Four mining companies have adopted a new transparency framework – the Mining Local Procurement Reporting Mechanism – with two more confirming their plan to do so shortly, says Mining Shared Value, a non-profit initiative of Engineers Without Borders.
The uptake of publicly available ESG and transparency frameworks such as the Mining Local Procurement Reporting Mechanism (LPRM) comes amidst increasing pressure from governments on local sourcing and questions from investors on supplier conduct.
The LPRM is a publicly available information sharing framework that was created by Mining Shared Value (MSV) in partnership with the German development agency GIZ, to increase and standardise information on mine site level local procurement processes and results.
Procurement of goods and services is the single largest payment made in-country by virtually all mine sites, though for mining governance it has traditionally received less attention than the payment and prudent use of mining company taxes and royalties.
“With hundreds of millions spent each year by a typical mine site, local procurement of goods and services has huge potential to not only create economic and social benefits for host communities and countries, it is also an incredibly effective way of strengthening a mine’s social licence to operate”, says MSV MD Jeff Geipel. “We created the Mining LPRM as a public good because there was no information-sharing framework for this ESG issue that has such immense potential impact in host countries”.
Ivanhoe Mines became the first company to use the international transparency standard in 2019, and Lundin Gold, Golden Star Resources and Teranga Gold have now come out with their sustainability reports using the framework.
“We believe that it is imperative to build local capacity across the supplier value chain,” says Ivanhoe Mines’ group manager for sustainability Jasmine Abrahams.
“The Mining LPRM allows us to communicate to stakeholders, including investors and ESG ratings agencies, that we have systems in place to understand and prevent risks associated with procurement. We have implemented robust enterprise and supplier training and capacity development programs for businesses and entrepreneurs within our host community. It is our goal to identify, nurture and harness talented suppliers within our procurement supply chain, with a view towards establishing long-term transformative opportunities for local communities. When comparing our year-on-year jurisdictional procurement spend, our procurement in the Democratic Republic of Congo increased by 133%, while procurement in South Africa increased by 72%.”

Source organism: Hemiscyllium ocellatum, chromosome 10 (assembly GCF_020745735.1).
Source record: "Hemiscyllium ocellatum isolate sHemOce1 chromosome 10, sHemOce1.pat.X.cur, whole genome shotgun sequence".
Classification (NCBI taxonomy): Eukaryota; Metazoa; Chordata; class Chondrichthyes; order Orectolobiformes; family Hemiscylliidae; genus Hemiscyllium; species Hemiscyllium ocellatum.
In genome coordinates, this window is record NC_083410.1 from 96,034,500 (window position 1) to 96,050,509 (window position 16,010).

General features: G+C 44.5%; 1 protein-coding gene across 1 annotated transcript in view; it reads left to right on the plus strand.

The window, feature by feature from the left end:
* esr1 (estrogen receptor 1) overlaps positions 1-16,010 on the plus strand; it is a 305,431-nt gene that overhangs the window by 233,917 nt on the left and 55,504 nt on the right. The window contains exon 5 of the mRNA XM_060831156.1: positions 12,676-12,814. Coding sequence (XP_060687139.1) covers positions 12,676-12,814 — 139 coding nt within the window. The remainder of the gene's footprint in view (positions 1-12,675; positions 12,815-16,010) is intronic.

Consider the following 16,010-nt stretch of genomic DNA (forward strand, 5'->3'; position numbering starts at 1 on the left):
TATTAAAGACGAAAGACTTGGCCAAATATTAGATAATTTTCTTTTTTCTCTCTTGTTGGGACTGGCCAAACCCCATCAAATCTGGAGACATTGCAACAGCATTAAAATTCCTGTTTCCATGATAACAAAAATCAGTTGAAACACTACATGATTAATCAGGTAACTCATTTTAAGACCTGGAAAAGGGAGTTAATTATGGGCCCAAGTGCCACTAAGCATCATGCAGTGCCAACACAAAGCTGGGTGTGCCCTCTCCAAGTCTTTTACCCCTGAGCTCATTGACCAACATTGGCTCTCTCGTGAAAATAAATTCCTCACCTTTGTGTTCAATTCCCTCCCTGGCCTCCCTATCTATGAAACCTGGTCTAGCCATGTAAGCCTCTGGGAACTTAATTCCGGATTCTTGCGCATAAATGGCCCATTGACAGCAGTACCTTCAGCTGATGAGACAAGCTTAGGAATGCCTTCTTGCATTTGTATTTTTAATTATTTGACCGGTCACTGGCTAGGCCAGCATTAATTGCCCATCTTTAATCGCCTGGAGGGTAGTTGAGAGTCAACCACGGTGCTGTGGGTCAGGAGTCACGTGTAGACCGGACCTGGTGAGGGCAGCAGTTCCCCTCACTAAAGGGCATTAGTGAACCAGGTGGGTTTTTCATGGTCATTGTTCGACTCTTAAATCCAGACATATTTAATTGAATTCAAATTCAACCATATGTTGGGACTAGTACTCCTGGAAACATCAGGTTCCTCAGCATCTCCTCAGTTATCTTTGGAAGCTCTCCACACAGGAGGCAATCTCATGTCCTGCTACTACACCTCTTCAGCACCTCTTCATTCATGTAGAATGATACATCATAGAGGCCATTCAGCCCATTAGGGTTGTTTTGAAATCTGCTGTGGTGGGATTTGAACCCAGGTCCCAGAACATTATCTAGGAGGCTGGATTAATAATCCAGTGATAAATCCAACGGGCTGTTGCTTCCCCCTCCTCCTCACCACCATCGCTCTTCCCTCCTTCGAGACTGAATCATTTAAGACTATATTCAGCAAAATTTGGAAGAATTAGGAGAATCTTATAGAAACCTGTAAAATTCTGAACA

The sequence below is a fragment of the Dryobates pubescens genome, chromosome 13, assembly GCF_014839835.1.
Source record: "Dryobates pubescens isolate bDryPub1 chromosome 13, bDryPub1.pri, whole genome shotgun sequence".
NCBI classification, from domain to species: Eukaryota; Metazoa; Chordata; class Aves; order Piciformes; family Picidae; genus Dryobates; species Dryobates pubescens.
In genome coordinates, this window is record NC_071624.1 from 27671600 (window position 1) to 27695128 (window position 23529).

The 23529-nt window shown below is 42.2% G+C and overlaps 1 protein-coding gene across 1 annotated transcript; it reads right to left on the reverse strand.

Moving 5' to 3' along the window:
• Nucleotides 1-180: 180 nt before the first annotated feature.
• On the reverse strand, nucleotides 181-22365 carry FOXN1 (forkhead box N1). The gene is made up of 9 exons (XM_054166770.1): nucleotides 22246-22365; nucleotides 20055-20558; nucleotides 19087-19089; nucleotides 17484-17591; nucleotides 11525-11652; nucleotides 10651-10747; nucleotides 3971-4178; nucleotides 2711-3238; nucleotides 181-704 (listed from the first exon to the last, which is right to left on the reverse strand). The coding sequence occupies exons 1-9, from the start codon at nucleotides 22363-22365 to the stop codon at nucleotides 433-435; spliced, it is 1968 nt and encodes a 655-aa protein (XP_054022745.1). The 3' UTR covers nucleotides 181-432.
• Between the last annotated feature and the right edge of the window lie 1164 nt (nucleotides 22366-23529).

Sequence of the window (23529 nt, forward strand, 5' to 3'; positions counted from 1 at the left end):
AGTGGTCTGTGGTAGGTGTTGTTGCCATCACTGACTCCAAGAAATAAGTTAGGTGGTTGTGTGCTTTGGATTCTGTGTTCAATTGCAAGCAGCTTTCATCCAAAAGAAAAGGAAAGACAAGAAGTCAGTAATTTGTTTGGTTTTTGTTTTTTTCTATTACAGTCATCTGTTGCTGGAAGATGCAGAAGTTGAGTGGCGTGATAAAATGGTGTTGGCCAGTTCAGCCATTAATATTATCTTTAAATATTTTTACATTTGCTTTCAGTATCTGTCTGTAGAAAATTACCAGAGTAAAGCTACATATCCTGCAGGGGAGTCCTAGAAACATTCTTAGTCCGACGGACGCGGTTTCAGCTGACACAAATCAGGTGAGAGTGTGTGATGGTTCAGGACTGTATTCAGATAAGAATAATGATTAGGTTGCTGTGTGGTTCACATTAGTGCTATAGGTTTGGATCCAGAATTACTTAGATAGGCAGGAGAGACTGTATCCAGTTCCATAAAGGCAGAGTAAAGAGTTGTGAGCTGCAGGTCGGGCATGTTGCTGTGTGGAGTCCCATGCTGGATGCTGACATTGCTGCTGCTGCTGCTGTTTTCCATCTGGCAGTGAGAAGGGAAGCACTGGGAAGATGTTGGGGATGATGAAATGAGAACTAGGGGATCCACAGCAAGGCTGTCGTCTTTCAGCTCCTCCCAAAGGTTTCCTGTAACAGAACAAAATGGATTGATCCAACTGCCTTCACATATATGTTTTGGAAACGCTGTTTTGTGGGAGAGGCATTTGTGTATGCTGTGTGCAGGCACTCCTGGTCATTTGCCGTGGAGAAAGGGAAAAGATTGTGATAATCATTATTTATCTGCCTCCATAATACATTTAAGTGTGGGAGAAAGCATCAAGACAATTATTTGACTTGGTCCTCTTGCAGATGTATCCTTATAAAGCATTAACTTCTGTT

Whether companies buy from local suppliers in a significant way is becoming a high-profile issue for the sector, and governments in the last few years have implemented regulations requiring local sourcing in countries including Ghana, Tanzania, Saudi Arabia, and the Argentine province of Salta.
Indigenous communities in both Canada and Australia have also been able to secure local procurement commitments as part of binding community development agreements (CDAs). Stakeholders are wanting to see concrete results that mining sector activity is contributing to host country economic benefits.
Scrutiny is also increasing on companies on whether they may be buying from companies with unethical practices, or if they have practices in place to prevent corruption during procurement. In a recent high-profile case that reached Canada’s Supreme Court, Nevsun Resources settled a lawsuit from Eritrean plaintiffs that alleged the company purchased from a construction services supplier with forced labour, demonstrating companies who do not have supplier due diligence systems in place are at risk.
Golden Star Resources, who released its first sustainability report using the LPRM in September, operates in Ghana where the government is currently in the process of increasing regulations on the mining sector regarding local procurement.
Golden Star’s EVP, head of sustainability Philipa Varris, observes “For Golden Star, local procurement participation has long been recognised as a vital element of retaining and enhancing the value of our operations for host communities. Our objective is to move beyond social licence to operate, to creation of lasting value – in 2019 almost 84% of our procurement spend was with Ghanaian companies, up from 73% in the previous year. Local procurement provides the framework for genuinely interdependent relationships – where miners and host communities succeed together. The Mining LPRM provides a standardised method for ensuring transparency and in practical terms has guided our efforts and performance improvement.”
The Mining LPRM is structured like the Global Reporting Initiative, providing a set of disclosures for companies to provide information on key elements, such as local procurement policies, how much is spent in host countries, and supplier development programmes. It is designed to provide information to satisfy the information needs of other standards including the World Gold Council’s Responsible Gold Mining Principles (RGMPs) and the Initiative for Responsible Mining Assurance (IRMA) Standard.